ADJ: To what extent has the private sector been included in your acquisition/ modernisation programmes, and where can you see room for improvement?

CNS: Over a period of time, Pakistan’s defence industry has seen steady growth; meeting national security requirements and drawing down pull on foreign exchequer with increased reliance on indigenisation. While Pakistan continues to venture into technologically advanced markets, contributions from the private sector are still not sizable enough. Accordingly, we continue to work with the private sector so as to develop an industrial base that can support the Armed Forces’ requirements. Regular hosting of the International Defence Exhibition and Seminar (IDEAS) in Pakistan biennially is a bid to explore avenues where private sector can render its valuable contributions towards Pakistan’s defence production. In this regard, Pakistan Navy has also planned to hold the maiden Pakistan International Maritime Expo and Conference (PIMEC) on Feb 22, concurrent with Exercise Aman-23. This will provide a platform for national and international firms to seek investment opportunities in the shipbuilding and repair industries as well as in marine engineering sectors of Pakistan.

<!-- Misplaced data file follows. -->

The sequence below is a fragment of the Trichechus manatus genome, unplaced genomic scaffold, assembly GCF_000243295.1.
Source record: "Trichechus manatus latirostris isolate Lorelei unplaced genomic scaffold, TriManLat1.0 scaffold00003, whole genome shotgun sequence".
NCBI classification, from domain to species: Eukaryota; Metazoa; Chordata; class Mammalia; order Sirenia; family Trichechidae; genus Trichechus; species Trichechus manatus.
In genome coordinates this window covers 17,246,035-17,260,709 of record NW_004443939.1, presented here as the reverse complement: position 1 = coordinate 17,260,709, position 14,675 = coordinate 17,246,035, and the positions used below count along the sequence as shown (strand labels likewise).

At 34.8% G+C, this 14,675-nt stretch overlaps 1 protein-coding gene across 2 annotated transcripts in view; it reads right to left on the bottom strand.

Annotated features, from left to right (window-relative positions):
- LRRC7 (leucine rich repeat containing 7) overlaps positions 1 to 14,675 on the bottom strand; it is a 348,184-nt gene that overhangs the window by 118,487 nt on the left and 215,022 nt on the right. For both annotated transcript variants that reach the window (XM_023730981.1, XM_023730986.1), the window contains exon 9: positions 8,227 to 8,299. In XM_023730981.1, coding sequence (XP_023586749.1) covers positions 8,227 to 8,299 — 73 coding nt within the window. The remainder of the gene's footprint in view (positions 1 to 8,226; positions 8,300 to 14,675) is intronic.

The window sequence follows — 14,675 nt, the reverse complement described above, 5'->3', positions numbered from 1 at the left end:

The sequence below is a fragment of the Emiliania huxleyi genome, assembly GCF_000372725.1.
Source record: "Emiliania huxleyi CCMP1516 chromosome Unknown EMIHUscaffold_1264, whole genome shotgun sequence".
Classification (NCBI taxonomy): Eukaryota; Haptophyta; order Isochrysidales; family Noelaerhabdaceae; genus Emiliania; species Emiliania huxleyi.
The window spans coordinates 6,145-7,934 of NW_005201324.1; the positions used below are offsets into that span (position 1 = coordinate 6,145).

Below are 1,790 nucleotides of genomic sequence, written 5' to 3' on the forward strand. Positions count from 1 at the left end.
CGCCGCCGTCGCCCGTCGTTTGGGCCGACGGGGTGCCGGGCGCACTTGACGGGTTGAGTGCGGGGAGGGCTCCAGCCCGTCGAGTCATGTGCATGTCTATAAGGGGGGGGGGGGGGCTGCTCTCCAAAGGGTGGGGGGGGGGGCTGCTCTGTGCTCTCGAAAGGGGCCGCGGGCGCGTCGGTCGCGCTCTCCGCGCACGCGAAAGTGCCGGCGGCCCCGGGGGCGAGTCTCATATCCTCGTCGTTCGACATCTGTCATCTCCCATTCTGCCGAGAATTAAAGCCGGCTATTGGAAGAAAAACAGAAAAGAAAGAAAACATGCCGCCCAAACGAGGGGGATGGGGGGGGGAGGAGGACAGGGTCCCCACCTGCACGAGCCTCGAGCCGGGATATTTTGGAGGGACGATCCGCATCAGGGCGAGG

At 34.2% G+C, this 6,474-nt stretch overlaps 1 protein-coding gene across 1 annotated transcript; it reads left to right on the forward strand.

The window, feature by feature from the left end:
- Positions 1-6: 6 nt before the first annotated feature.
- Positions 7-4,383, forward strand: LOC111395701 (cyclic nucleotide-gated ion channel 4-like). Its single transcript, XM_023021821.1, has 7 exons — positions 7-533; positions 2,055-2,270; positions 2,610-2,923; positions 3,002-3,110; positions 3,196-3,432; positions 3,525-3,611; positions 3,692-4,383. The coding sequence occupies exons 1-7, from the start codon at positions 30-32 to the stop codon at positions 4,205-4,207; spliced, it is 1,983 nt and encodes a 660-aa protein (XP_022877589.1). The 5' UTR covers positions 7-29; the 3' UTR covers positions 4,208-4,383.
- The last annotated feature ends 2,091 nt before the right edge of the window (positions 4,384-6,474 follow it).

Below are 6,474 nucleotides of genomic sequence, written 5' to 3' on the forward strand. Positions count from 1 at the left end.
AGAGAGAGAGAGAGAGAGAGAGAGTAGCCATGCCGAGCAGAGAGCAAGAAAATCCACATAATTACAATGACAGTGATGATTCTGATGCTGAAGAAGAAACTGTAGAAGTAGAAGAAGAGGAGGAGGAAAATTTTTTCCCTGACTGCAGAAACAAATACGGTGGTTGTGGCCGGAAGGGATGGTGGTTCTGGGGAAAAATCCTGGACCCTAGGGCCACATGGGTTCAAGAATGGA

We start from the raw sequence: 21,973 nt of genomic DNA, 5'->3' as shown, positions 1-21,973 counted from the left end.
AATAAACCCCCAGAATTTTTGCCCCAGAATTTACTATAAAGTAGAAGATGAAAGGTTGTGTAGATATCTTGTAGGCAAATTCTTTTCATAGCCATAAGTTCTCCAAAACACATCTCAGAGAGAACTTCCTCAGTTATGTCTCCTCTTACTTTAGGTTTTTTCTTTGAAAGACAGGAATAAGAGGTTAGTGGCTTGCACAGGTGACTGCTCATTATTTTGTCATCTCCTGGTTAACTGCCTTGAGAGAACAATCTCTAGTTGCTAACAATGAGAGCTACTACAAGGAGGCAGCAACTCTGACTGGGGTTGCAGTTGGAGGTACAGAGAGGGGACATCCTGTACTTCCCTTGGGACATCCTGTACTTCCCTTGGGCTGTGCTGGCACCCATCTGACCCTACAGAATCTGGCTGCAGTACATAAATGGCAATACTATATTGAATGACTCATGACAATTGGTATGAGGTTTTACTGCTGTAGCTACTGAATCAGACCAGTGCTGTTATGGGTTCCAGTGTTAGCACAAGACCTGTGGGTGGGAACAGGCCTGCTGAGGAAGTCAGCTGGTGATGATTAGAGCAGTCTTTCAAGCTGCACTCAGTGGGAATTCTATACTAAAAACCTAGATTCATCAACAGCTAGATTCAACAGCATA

ADJ: One high volume but low overall cost area of shipbuilding is steel production. Though not currently the case, will locally-produced steel be used to construct future warship?

CNS: Our local steel mills have the capability to produce shipbuilding grade steel duly certified by the Classification Society as per required international standards. Albeit, considering the relatively small scale shipbuilding activity in Pakistan, primarily in KS&EW, the same is presently not cost-effective. Pakistan Navy’s development strategy is focused on enhancing indigenous ship construction capabilities in Pakistan and currently Milgem-class corvettes, Hangor-class submarines, FAC(M) and gunboats are being constructed at KS&EW.

Efforts are being made to initiate joint ventures with friendly navies to exploit the export potential of KS&EW. Moreover, construction of an additional shipyard is being pursued with the government which will further enhance local shipbuilding capacity. Therefore, with increased demand of shipbuilding grade steel, role of local steel mills in producing Class Certified Steel for construction of warship or commercial ships is likely to become more attractive and cost effective.

ADJ: The first of the Chinese-built Hangor II submarines will be delivered soon. What are the main industrial and operational benefits of this programme?